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Living with OCD

Living with OCD (and tips for how to manage it during a worldwide pandemic).

I think most people will agree that 2020 has not been the easiest year by a long shot! The spread of Covid-19 worldwide has been incredibly tough and has created a lot of change. Everyone has been struggling during this time of uncertainty and fear, however, there are other extenuating factors that can sometimes make things like this pandemic, even harder! For example, a mental health condition and in my case, OCD. 

I have had OCD since I was 13. OCD stands for Obsessive Compulsive Disorder. Mine manifests in health anxiety (constantly thinking I am ill or worrying I will be), a compulsive need to count everything and marking certain numbers as “good” or “bad” and tapping objects as I leave the room.

Like most mental health issues, my experiences with it have fluctuated constantly. I have had times when it has worsened and been incredibly hard, and times where I have been able to “work with it” and feel I am in control of it rather than vice versa. I have seen a lot of doctors, tried a lot of different methods of controlling my OCD so I am going to discuss the different things I have done and put in place that have enormously helped me deal and live with my OCD, and how these things managed to help me get through a worldwide pandemic without one panic attack that, 7 months ago, would have been impossible for me.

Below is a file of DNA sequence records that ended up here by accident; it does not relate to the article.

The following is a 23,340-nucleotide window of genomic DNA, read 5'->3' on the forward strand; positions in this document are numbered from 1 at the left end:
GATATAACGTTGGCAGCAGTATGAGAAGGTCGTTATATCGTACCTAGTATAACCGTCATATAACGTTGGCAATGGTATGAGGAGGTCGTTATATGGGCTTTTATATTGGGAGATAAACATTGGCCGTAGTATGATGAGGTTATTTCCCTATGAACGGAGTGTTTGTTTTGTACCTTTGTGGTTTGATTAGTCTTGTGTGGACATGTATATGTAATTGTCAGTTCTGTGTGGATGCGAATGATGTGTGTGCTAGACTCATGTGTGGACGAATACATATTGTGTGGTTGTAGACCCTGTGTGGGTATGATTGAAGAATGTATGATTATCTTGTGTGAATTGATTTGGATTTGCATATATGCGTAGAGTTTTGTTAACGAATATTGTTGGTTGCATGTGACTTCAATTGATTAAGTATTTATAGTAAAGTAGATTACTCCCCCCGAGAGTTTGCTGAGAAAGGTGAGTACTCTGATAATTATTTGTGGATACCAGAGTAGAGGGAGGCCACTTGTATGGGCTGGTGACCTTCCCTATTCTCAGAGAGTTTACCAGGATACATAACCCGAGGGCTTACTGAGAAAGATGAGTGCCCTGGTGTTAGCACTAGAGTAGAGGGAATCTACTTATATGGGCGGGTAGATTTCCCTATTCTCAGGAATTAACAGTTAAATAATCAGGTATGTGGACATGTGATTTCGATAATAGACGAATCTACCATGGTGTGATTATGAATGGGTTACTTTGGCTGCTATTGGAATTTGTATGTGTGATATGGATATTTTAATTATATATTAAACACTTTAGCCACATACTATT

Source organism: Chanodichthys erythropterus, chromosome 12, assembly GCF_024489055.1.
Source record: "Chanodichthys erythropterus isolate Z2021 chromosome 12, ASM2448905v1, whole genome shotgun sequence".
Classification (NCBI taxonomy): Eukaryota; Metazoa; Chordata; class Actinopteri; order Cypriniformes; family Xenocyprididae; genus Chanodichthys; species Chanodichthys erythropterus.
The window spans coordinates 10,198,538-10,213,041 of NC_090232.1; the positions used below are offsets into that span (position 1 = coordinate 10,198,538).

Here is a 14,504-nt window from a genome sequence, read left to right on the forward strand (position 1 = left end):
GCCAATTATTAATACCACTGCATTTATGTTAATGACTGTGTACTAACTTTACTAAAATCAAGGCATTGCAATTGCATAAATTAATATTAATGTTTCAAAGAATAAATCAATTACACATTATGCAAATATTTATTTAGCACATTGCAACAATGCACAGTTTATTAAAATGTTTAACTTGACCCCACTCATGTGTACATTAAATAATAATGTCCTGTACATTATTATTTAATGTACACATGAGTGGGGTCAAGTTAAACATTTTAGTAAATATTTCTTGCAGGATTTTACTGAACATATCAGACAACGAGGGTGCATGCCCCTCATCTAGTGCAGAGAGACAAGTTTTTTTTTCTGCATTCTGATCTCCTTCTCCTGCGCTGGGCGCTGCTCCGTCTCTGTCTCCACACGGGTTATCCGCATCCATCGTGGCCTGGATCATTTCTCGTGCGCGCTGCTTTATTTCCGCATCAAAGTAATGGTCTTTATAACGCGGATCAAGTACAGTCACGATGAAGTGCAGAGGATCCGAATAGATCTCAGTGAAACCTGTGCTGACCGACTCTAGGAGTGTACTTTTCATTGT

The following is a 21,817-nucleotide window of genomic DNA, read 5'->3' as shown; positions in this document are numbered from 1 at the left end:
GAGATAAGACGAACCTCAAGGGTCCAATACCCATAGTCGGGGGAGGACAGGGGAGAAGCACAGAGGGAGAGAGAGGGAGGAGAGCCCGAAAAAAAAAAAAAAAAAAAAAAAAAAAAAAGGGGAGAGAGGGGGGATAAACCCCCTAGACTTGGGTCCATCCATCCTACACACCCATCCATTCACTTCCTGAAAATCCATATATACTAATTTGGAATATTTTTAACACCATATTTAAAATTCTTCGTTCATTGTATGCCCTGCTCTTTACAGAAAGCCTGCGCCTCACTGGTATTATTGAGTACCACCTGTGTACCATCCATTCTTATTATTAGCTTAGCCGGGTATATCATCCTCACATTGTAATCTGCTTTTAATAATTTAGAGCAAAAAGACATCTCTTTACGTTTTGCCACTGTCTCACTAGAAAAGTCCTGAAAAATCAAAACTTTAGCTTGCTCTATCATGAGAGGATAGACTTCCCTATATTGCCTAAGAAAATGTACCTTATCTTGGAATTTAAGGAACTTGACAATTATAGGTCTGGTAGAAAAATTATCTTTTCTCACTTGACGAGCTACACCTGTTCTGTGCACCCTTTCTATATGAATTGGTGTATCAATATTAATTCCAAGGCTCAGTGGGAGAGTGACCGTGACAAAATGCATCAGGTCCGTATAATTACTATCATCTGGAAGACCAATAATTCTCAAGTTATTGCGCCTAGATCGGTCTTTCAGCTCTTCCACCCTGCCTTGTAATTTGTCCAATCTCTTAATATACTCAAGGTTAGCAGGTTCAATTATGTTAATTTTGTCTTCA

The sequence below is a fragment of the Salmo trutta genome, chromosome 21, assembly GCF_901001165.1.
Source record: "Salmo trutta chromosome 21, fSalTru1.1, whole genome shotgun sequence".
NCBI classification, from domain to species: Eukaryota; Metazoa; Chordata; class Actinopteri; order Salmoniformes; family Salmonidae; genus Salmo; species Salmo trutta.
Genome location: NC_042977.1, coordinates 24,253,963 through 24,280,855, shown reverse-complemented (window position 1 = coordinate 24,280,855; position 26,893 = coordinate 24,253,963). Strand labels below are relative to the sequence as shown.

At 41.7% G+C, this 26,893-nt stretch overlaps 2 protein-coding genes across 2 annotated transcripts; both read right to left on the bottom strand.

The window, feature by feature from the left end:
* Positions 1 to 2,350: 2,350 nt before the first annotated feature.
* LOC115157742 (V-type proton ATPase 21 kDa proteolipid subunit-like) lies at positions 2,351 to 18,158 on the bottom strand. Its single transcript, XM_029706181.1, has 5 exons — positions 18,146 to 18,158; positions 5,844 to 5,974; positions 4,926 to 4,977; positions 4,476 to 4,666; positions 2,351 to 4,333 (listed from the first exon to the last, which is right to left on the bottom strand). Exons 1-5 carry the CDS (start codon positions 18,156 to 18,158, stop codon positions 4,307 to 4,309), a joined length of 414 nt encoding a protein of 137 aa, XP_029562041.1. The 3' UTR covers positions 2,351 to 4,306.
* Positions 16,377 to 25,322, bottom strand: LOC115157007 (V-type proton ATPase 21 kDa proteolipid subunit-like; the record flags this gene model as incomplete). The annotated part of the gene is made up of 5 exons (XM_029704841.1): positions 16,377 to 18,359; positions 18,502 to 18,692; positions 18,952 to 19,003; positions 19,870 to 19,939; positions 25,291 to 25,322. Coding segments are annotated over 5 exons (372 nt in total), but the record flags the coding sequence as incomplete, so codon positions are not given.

Disclaimer – everyone’s experience is different and this is just mine! Whatever hasn’t worked for me definitely works for others. It’s all about trying and figuring it out!

Sign up to therapy

 The concept of therapy is pretty scary I know. I really put it off for a long time as I went through all the thought cycles of “I know better” and “I don’t need help, it is too scary”, but when I finally pushed myself to do it, it was life-changing. It is often a long process and you may need to change doctors and different types of therapies to find the one that works for you (I definitely had to) but it is such a worthwhile process. In November 2019 I had an OCD “relapse” where I fell into a massive hole of anxiety and worries concerning my health and having people in place to talk to was such a massive help and got me out of it! Having those things in place before the pandemic started was inexplicably beneficial too. A huge part of OCD is about being in control and having compulsions that help “cancel out” the anxiety that propels us to do them, so when this pandemic started and everyone felt a huge loss of control, lots of new routines and fear, these things can really affect OCD. Having counselling in place helped me to not overdo routines and live in constant panic during COVID-19. You can discuss lots of different options including medication and find something that will help you! I promise, no matter how unbearable it feels it can always get better.

Stay connected with friends and family